EXAMINATION OF ADAPTIVE AND MALADAPTIVE COGNITIVE EMOTION REGULATION STRATEGIES AS TRANSDIAGNOSTIC PROCESSES: ASSOCIATIONS WITH DIVERSE PSYCHOLOGICAL SYMPTOMS IN COLLEGE STUDENTS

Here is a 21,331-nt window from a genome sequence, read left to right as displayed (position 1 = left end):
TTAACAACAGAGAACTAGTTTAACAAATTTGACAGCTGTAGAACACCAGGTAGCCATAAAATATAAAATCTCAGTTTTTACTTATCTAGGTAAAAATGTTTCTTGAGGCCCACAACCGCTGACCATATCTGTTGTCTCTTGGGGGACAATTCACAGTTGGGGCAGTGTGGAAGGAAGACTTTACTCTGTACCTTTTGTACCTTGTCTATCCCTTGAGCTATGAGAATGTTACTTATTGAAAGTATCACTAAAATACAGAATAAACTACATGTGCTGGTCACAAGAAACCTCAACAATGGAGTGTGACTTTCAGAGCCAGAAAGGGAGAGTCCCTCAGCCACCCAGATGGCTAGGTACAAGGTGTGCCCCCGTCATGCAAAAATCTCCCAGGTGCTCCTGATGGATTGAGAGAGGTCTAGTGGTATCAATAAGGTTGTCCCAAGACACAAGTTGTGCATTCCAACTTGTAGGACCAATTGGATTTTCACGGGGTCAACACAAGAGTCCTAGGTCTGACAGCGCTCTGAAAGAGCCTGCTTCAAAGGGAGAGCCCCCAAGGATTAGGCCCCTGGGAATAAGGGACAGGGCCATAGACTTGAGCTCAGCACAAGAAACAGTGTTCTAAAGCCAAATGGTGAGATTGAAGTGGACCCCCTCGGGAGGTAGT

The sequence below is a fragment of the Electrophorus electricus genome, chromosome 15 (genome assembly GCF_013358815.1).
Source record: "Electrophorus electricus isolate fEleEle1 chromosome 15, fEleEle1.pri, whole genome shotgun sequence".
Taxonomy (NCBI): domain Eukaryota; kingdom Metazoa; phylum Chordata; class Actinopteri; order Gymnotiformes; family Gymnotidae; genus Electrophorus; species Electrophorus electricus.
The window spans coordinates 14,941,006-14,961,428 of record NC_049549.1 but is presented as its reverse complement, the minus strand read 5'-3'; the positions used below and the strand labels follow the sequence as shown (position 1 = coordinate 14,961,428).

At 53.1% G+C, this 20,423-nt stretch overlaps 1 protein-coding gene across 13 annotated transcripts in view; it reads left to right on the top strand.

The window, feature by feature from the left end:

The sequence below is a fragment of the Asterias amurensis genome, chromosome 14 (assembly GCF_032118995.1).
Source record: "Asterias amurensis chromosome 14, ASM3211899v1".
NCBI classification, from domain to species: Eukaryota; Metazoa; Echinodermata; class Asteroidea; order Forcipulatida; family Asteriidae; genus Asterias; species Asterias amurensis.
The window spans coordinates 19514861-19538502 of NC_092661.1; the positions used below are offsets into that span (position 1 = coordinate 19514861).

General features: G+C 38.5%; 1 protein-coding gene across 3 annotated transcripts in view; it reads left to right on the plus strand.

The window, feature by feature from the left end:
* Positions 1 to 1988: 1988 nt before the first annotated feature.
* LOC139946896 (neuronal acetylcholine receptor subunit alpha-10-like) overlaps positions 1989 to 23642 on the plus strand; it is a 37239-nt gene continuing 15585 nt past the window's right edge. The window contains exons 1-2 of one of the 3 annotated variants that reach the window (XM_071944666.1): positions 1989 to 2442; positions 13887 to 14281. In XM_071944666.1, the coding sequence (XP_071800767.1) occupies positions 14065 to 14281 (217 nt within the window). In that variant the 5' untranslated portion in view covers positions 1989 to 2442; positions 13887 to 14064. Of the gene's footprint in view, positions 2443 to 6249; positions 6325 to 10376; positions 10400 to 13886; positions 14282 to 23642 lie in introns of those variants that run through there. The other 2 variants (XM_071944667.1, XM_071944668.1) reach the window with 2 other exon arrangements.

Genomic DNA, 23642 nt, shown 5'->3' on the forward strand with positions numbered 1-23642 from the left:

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Maladaptive cognitive emotion regulation strategies have been reliably associated with psychopathology while lower consistency has been found for adaptive strategies. The extent to which adaptive strategies may function as protective factors was explored by analysing how adaptive and maladaptive strategies relate to a diverse range of symptoms in 370 college students. We used the Cognitive Emotion Regulation Questionnaire (CERQ), the Brief Symptom Inventory, and the Difficulties in Emotion Regulation Scale. We developed a Portuguese version of CERQ. Different cognitive strategies predicted the nine psychological symptoms tested. At least one maladaptive strategy predicted each symptom dimension, while the same was not true for adaptive strategies. Our study supports: 1) cognitive emotion regulation as a trans diagnostic process that encompasses variability in the strategies underlying specific symptomatology; 2) that lower adaptive strategies sometimes predict psychological symptoms, but that higher maladaptive strategies are more consistently associated with psychopathology; 3) Portuguese CERQ’s validity.
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